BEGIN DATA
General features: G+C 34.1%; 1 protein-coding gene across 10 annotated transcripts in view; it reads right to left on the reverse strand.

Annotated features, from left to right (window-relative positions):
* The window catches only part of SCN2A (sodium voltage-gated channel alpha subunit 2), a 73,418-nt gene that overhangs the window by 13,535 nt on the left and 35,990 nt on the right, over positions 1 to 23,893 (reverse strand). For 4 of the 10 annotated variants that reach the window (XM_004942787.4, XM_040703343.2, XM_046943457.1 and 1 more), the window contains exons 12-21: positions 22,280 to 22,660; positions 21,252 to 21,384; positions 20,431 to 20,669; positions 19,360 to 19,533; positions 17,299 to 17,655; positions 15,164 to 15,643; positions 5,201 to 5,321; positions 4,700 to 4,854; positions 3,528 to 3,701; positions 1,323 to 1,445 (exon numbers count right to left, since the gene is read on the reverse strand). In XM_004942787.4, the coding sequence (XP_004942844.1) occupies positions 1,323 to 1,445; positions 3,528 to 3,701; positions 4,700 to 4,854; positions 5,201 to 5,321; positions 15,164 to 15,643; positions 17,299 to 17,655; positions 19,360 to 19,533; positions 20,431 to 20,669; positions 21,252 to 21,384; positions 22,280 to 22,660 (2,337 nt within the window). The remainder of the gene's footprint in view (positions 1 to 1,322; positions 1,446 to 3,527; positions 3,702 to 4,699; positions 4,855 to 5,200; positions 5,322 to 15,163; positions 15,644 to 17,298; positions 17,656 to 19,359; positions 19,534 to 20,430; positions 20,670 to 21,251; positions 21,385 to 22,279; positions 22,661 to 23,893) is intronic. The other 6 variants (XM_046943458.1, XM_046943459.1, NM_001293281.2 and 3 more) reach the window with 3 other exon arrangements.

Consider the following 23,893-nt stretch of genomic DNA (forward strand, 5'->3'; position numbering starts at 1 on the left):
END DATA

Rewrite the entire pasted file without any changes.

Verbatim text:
General features: G+C 34.1%; 1 protein-coding gene across 10 annotated transcripts in view; it reads right to left on the reverse strand.

Annotated features, from left to right (window-relative positions):
* The window catches only part of SCN2A (sodium voltage-gated channel alpha subunit 2), a 73,418-nt gene that overhangs the window by 13,535 nt on the left and 35,990 nt on the right, over positions 1 to 23,893 (reverse strand). For 4 of the 10 annotated variants that reach the window (XM_004942787.4, XM_040703343.2, XM_046943457.1 and 1 more), the window contains exons 12-21: positions 22,280 to 22,660; positions 21,252 to 21,384; positions 20,431 to 20,669; positions 19,360 to 19,533; positions 17,299 to 17,655; positions 15,164 to 15,643; positions 5,201 to 5,321; positions 4,700 to 4,854; positions 3,528 to 3,701; positions 1,323 to 1,445 (exon numbers count right to left, since the gene is read on the reverse strand). In XM_004942787.4, the coding sequence (XP_004942844.1) occupies positions 1,323 to 1,445; positions 3,528 to 3,701; positions 4,700 to 4,854; positions 5,201 to 5,321; positions 15,164 to 15,643; positions 17,299 to 17,655; positions 19,360 to 19,533; positions 20,431 to 20,669; positions 21,252 to 21,384; positions 22,280 to 22,660 (2,337 nt within the window). The remainder of the gene's footprint in view (positions 1 to 1,322; positions 1,446 to 3,527; positions 3,702 to 4,699; positions 4,855 to 5,200; positions 5,322 to 15,163; positions 15,644 to 17,298; positions 17,656 to 19,359; positions 19,534 to 20,430; positions 20,670 to 21,251; positions 21,385 to 22,279; positions 22,661 to 23,893) is intronic. The other 6 variants (XM_046943458.1, XM_046943459.1, NM_001293281.2 and 3 more) reach the window with 3 other exon arrangements.

Consider the following 23,893-nt stretch of genomic DNA (forward strand, 5'->3'; position numbering starts at 1 on the left):